Many years ago, when my husband and I were planning for our first child, we did what most new parents-to-be do: we bought furniture, painted the nursery, decorated, set up a diaper service, and procured everything we were told we needed for our bundle of joy. My sister was expecting her first child as well, and our due dates were a mere 12 days apart. Needless to say, our parents were thrilled as both my sister and I had been married for several years, and they were wondering if they would ever have any grandchildren. They needn’t have worried, as they ended up with five granddaughters.
When our daughter was a few months old, we were visiting with friends who had two older children. They were planning a trip without the children and were telling us about it. They mentioned that they were taking different flights. I assumed it had to do with a schedule conflict with one of them, but was told that they never flew together unless they had the children with them. In case the plane went down, they didn’t want their children to lose both parents at once.
After being with our friends, my husband and I decided we needed to get with our lawyer to update our wills. My sister and I had an understanding that we would take care of each other’s daughter if anything happened, but we wanted to include this legally. Years later, and with having three daughters, we knew we needed to revisit this decision.
There was no doubt that my sister and brother-in-law would love them unconditionally, but it was not economically feasible for them to add three children to their situation. They also lived in another state, which would have meant our girls leaving their home, school, friends, and everything they knew from their everyday lives. My sister and I discussed it, and it was decided that we needed to change their legal guardians. A change was made, and, fortunately, was never needed to be used.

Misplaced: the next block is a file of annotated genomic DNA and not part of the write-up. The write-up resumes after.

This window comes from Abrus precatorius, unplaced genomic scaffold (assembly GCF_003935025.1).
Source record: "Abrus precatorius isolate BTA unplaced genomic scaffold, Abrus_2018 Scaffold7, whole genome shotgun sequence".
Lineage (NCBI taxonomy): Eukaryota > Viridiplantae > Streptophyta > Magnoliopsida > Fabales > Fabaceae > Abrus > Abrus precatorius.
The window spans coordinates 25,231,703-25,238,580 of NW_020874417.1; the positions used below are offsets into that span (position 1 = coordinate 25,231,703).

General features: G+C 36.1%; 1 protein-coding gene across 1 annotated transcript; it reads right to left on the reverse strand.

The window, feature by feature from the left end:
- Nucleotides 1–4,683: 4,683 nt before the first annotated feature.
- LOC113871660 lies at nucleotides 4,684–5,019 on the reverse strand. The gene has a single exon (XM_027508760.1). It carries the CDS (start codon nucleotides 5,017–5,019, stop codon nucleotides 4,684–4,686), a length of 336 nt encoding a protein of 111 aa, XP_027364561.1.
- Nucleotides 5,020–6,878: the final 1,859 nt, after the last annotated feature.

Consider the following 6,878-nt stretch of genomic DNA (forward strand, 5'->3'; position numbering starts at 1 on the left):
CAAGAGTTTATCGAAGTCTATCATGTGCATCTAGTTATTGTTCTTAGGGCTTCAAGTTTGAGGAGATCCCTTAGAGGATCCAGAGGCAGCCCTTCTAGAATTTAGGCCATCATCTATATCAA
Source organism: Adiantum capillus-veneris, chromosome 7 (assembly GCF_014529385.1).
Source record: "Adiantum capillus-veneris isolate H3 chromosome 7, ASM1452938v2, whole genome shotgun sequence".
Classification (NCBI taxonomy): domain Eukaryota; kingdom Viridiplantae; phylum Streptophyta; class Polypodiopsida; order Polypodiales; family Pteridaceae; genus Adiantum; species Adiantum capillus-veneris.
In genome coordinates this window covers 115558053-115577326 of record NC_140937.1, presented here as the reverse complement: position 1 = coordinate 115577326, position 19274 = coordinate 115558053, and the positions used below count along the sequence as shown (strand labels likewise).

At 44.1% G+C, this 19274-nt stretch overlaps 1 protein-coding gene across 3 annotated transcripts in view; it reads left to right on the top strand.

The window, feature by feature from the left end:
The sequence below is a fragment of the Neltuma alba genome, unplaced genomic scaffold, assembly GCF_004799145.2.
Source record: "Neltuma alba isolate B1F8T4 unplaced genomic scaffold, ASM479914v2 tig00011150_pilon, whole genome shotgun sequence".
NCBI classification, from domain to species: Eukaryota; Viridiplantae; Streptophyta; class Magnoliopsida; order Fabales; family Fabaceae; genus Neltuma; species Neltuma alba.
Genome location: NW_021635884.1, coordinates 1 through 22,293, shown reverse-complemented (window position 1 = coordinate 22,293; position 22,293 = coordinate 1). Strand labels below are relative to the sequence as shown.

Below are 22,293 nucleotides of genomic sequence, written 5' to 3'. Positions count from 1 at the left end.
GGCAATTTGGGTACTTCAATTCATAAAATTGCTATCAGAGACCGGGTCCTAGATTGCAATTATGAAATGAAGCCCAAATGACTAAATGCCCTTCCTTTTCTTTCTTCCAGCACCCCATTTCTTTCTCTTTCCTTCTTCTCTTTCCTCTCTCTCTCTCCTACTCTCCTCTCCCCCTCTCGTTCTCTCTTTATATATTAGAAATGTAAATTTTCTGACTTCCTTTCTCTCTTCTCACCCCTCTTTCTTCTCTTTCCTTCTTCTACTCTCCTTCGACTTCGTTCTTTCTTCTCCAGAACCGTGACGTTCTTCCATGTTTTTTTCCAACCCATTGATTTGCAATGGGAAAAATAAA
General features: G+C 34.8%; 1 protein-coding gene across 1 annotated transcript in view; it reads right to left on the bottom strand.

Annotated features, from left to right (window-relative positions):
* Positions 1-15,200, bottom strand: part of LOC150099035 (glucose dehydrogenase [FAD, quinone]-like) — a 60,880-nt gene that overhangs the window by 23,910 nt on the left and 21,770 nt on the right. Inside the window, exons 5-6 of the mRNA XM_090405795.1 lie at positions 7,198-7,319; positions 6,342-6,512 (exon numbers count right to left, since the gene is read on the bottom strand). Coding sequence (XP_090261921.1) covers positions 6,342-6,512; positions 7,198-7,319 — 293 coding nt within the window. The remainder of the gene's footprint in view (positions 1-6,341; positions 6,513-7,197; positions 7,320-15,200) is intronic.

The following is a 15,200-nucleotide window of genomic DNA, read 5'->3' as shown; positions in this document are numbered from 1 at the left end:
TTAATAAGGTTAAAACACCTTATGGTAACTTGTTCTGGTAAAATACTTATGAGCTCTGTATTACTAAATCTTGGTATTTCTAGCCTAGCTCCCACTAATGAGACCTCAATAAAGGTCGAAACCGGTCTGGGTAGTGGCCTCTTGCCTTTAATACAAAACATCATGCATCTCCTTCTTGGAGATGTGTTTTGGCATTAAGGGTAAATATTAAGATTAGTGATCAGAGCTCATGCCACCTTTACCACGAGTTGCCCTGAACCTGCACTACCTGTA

Recently, this issue has been raised with our daughters as regards their children. When our eldest daughter’s children were born, my husband and I were named as their guardians. We lived an hour and a half from them, could easily move them when they were young, or move to their home if they were older. A couple of years ago, as we are aging and now live three and a half hours away, they changed guardianship to her husband’s sister and her husband.
This change made our other daughters re-examine who would have guardianship if the need arose. Since these two not only live in the same town, but soon will live next door to each other, it makes sense that they would be responsible. The cousins are growing up close to each other and their aunts and uncles. It meant making a legal change, but definitely made the most sense.
It is important for everyone involved to make sure that plans and decisions made in previous years are still the most viable and correct ones. Lives and situations change with time and circumstances. Do you know who will take care of your grandchildren if the unspeakable should happen? It may be a conversation you should have if you don’t, and maybe even if you do.
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